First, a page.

pick up your shawl midway through a row, look at the stitch markers to help you remember whether this is a right side or wrong side, think "ah, wrong side so I'll just knit to the end", realize that the yarn is on the wrong needle tip, turn the knitting, and forget to re-think the plan since you are now, obviously, looking at the right side, knit a couple hundred stitches before getting to the orange stitch marker (see previous post) to realize the dreadful mistake that will now cause you to spend 1/2 hour frogging a couple hundred knit stitches.

Photos - happy photos - to follow tomorrow, after a good night's sleep.

05 January 2011

Litla Dimun Shawl, Act 1

Act 1, Scene 1
Casting On - Faroese shawls are knit from the bottom up with borders on either side, two side panels, and a center gusset. I always feel that a shawl that will decrease it's stitches as you progress will be a happy shawl. Maybe that makes this a comedy. Anyway, 421 stitches cast on using the crochet cast on. Sloooooooow, but nicely flexible, and best of all...no guess-timates as to the amount of yarn needed for a long-tail cast on!

I used my friendly stitch markers every 50 stitches to keep my sanity as I really don't like counting and recounting large numbers of stitches as they twist around circular needles.

Then I set things up with different stitch markers as Cheryl points out. My modus operandi is a green marker at the beginning of the RS, since green means GO. Then an orange (for these particular markers) for the last marker of the row, since orange is almost red, which means STOP. Then there are 2 markers on either side of the gusset - green first, then purple.

Act 1, Scene 2
Knitting Begins - This is always an exciting time for knitters. A vast "unknown" lies ahead. Maybe there will be multiple repeats, yarn overs and decreases, maybe even double decreases. The mind boggles with the possibilities!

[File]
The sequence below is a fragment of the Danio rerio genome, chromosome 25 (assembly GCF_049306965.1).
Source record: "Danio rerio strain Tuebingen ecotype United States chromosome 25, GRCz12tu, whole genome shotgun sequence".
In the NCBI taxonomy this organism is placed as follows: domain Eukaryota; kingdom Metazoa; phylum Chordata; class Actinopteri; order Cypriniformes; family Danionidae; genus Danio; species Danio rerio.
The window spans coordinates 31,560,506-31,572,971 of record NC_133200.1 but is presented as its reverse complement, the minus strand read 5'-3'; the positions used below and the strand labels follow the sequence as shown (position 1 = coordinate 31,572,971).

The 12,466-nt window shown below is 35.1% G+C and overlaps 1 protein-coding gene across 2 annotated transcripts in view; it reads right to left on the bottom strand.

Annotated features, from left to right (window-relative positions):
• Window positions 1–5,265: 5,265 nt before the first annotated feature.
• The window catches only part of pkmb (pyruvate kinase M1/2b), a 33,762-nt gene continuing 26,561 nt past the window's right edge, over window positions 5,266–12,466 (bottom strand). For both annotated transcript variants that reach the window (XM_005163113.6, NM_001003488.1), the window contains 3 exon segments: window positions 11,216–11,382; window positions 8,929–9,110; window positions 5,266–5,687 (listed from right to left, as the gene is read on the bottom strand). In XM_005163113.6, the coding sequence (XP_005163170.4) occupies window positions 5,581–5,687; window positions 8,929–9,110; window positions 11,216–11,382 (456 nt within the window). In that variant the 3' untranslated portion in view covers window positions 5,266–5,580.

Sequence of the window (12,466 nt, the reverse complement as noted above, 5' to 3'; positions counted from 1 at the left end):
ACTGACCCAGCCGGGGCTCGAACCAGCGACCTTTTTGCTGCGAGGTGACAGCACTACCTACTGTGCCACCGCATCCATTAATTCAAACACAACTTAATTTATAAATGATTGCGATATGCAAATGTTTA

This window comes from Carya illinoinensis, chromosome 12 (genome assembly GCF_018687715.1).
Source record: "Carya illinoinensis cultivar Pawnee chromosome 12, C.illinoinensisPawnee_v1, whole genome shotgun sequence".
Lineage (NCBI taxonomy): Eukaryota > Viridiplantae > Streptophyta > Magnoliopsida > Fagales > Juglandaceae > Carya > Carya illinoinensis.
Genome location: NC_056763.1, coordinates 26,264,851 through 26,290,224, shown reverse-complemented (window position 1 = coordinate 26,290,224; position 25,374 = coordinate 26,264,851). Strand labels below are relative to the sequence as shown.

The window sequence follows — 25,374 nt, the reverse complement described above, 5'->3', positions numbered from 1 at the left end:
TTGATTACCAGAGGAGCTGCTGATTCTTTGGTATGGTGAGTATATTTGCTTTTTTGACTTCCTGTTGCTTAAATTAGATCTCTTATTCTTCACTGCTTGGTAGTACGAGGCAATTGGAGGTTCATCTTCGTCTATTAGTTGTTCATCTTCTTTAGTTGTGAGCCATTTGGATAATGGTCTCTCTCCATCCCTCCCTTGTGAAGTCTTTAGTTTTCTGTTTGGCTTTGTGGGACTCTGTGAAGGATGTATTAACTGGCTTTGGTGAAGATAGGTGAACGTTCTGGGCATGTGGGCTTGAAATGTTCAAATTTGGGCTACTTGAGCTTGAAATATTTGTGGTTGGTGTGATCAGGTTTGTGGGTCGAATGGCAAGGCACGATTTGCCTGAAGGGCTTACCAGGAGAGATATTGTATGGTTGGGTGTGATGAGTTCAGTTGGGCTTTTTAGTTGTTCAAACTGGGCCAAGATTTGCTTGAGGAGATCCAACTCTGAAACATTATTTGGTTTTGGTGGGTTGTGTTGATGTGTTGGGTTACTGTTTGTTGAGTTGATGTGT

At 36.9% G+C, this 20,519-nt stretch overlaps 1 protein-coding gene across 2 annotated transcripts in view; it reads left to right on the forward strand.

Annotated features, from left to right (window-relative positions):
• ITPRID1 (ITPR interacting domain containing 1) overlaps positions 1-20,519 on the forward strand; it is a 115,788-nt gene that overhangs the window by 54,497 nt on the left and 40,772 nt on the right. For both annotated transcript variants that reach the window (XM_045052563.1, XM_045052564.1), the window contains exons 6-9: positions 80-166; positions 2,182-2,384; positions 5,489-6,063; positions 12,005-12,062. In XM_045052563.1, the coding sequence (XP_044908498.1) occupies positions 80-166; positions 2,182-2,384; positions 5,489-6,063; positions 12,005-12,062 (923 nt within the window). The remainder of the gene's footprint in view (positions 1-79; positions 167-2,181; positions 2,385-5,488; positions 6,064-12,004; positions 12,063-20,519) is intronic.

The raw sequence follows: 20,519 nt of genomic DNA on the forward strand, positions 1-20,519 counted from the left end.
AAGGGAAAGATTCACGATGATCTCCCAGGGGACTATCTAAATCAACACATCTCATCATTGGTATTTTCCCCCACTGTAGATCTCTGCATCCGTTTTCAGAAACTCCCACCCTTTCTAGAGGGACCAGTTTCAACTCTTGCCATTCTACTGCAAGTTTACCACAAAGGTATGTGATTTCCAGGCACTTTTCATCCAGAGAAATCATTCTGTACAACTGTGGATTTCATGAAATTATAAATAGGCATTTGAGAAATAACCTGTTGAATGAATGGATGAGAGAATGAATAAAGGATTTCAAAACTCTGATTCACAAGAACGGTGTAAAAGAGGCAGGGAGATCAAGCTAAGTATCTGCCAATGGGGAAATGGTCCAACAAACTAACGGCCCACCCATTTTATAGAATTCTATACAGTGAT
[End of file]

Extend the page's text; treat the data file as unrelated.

I begin the shawl with 190 stitches in each of the side panels and after 4 rows garter stitch I am decreasing at the beginning and end of each side panel until I have 170 stitches in each. I will have 12 garter ridges at this point, but I like to double-check that my numbers are correct, and I still hate counting large numbers of stitches. So, I placed two additional markers in each side panel, 10 stitches in from each end. (10 sts, 170 sts, 10 sts) When I'm through with these decreases all of the 10 stitches will be gone, leaving 170. No counting!

It's surprising that at this point I've used almost all of my first of five balls of yarn. 225 m each. I'm almost one-fifth of the way through, which is another beauty of from the bottom up shawls.

Technical Stuff
The Icelandic wool is interesting to use. It's not unpleasant, but is certainly a coarser yarn. Icelandic sheep continue, after 1100 years, as one of the pure breed sheep, lacking the cross breeding as with many other breeds. They are a dual-coated sheep with a heavier, outer fleece, or Tog, along with a finer inner fiber, or Thel. The Tog is used for rugs and other weaving, while the Thel is used for garments that touch the skin. When blended together, the fiber is called Lopi. (Ah-ha!)